The framers designed the constitution so that no single section deal's directly with federalism. Instead, the division of powers between the states and national government appears throughout the constitution. The constitution ensures that no branch of government can act independently, and yet no branch depends on an other.
They divided the powers between the states and national government so that they keep each other in check. The states and national government have their own separate powers but they do have concurrent powers as well. Article 1, section 8, gives a list of enumerated powers of the Congress, which is followed by a clause that gives Congress the power to make all laws necessary and proper to carry out its power. National power is also based on the Supremacy Clause (Article VI), which says that the constitution and laws made under its provisions is the supreme law of the land. Article 1, section 9 lists powers not granted to Congress along with the first ten amendments (Bill of Rights) limits the power of the national government over individuals.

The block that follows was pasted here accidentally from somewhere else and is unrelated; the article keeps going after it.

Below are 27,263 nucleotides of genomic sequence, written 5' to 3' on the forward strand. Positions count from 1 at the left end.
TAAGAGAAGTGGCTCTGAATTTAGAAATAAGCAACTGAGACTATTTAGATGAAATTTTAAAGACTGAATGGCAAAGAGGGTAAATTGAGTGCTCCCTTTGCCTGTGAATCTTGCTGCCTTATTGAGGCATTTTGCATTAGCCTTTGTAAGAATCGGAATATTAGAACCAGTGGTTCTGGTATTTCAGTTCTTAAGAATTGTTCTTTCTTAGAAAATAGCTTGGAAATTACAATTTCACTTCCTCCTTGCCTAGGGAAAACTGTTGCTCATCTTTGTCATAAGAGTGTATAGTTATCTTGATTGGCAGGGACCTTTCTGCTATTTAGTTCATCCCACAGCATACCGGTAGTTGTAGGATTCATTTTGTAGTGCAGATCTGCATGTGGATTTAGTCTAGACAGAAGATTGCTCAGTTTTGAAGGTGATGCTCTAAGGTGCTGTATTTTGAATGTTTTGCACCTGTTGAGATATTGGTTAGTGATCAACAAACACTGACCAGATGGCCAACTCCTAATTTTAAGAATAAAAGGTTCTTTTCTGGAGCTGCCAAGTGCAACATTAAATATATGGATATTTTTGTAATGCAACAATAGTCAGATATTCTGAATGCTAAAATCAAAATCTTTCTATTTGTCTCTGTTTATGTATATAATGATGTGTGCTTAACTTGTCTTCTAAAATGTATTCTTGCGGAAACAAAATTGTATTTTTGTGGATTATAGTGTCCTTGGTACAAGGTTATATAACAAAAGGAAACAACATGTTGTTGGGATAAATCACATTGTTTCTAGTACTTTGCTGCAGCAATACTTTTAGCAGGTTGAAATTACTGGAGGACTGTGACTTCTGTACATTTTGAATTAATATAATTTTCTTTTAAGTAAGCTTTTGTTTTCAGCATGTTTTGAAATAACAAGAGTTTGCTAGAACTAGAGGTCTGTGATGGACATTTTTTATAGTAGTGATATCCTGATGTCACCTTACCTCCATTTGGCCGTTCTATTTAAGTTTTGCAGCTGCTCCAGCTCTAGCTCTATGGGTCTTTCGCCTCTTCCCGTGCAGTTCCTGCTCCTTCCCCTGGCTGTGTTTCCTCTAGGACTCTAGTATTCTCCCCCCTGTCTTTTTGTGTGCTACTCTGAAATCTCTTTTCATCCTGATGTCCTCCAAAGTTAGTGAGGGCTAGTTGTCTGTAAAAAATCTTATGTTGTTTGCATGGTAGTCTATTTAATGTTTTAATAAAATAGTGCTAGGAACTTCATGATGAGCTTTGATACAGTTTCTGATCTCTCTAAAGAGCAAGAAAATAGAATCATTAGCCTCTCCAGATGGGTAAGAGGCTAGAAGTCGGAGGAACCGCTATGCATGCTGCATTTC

The constitution says less about the powers granted to the states. The tenth amendment says that all powers not given to the national government are reserved for the states. The states are given the power to approve the constitution itself and the amendments to it. Article 1, section 10, denies the states certain powers. Amendment fourteen limits the power of the states over individual liberties.
The relationship between the states and national government has changes since 1787 due too changes that have happened over the years. The role given to the supreme court to step in and interpret what it thinks the constitution really means when there is conflict about which level of government should have final say on a given issue.